Oksana Budulak: Self-isolation did not affect self-organizations at all. Yes, we talked about it in the Pushka chat as we worried that the venue (KOiKA barbershop) will cancel the agreement. But since it is a private business, they continue to run events and do not close their doors because of the quarantine. The event scheduled for March 22 took place according to plan. Fewer visitors turned up—but on the other hand. we had a lot of new artists. Pushka has been invited to a new club space, the opening coincided with the quarantine but they still plan to do it. Summing up, emerging Krasnoyarsk based artists are not afraid of anything yet, drink beer, think of exhibits, go to bars, hug each other and wipe themselves with antiseptics. After week one of self-isolation, they self-organized themselves even more and made a coloring book. Either we are too bold, or art makes us superhumans.
Svetlana Shlyapnikova: We are totally fine! We had been preparing a technology-based project for our 19th birthday, so we managed to reconstruct our work process and opened on the planned day, even though as an online project. We have launched a publication of the gallery’s chronicle. The first publication was uploaded yesterday. It is hard to comment what’s “next”. Our next project is also technology related, it involves an artist who does experimental cinema. Perhaps, we will do something in that direction, for example, video screenings. But we haven’t discussed it yet.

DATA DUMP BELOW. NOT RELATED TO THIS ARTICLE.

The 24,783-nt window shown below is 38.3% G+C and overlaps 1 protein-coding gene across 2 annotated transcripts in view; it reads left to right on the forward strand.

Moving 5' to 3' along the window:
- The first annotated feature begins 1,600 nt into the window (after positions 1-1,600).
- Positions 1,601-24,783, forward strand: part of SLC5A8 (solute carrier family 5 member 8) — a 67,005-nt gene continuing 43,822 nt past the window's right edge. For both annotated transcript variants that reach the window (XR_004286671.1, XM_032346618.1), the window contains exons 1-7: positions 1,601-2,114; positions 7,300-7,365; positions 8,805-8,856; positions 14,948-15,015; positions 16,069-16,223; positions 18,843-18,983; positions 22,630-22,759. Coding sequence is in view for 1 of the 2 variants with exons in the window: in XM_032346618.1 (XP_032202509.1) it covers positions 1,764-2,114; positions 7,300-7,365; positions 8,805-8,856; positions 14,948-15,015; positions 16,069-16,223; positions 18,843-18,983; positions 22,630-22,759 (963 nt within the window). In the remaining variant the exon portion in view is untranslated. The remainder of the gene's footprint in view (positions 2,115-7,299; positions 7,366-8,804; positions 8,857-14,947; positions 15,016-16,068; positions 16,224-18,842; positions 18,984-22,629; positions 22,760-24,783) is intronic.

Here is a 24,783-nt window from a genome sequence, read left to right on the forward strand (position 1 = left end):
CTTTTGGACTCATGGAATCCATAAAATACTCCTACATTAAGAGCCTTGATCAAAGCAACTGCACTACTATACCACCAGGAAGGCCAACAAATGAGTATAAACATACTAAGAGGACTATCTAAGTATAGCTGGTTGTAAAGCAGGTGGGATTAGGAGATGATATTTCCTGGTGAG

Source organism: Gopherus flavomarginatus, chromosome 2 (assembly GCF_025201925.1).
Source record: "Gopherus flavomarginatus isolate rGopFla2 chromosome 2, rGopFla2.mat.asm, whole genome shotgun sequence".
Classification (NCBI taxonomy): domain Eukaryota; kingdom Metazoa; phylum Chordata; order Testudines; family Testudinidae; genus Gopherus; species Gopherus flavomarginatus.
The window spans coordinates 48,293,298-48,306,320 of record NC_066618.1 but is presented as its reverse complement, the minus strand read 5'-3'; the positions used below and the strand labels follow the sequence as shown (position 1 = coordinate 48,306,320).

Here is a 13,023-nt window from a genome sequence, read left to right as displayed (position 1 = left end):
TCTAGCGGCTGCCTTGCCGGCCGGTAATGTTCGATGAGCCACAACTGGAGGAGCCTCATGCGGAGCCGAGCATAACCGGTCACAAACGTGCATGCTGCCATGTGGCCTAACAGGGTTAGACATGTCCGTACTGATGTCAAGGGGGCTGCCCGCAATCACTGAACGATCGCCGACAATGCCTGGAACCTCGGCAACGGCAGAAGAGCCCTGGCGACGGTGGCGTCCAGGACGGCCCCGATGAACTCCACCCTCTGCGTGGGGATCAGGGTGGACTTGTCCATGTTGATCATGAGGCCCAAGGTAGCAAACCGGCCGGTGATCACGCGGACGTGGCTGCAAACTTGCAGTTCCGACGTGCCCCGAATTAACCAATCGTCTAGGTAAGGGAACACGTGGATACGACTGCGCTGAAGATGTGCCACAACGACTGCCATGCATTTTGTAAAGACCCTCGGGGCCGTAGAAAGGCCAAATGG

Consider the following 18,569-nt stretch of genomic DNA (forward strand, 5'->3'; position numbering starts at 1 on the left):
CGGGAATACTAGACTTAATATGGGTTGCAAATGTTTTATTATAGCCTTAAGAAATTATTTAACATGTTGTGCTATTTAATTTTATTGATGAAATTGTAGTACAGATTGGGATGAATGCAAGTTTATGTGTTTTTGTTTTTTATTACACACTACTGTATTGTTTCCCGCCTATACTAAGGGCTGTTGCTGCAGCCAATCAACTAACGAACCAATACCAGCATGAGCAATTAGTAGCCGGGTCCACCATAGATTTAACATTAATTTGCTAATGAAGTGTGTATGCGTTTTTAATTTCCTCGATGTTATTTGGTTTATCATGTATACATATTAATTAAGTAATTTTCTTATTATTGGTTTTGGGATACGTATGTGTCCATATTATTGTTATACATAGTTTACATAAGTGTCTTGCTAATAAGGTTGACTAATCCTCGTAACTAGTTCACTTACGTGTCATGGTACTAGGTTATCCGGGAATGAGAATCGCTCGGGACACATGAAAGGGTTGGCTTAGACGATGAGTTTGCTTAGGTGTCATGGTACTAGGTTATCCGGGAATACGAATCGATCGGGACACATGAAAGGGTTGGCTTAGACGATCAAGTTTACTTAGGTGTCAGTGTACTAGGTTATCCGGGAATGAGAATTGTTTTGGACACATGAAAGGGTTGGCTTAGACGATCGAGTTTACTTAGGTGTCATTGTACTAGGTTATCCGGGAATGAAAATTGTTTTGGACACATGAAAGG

Elektrozavod team: Obviously, the situation affected us just as any other public space. We had a scheduled show by the Taiwanese media artist happykawaiifriends This Is Not A Starfish (這不是一隻海星). We ran the first part of the show on March 20, pretty painlessly, in the form of broadcasts on the gallery’s Facebook and Instagram pages. In his works, happykawaiifriends works with the context of social networks, investigates the influence of mass media on society, and people’s self-perception. As you can see, a show in the broadcast format emphasizes the artist’s creative method rather than contradicting it. Up next is an interview with an artist who is also quarantined, so we consider different broadcast modes from the site—in order to diversify our events. Planning exhibitions further ahead is problematic. The next couple of shows have been moved indefinitely at their authors’ request. They are not ready to exhibit online without the audience. Another planned event will take place online. The artist is currently rebuilding the show for a broadcast. Rostan Tavasiev’s exhibition/conference Designing Planetary Nebulae dedicated to the search for a place for art and artists in outer space is due to open on April 22. There are also several projects which can be broadcast online but haven’t been approved by the gallery’s collective. As we do not know how long the situation is going to last, we are thinking about transferring the gallery’s activity to the Internet. The financial side of running the space is also critical as never before.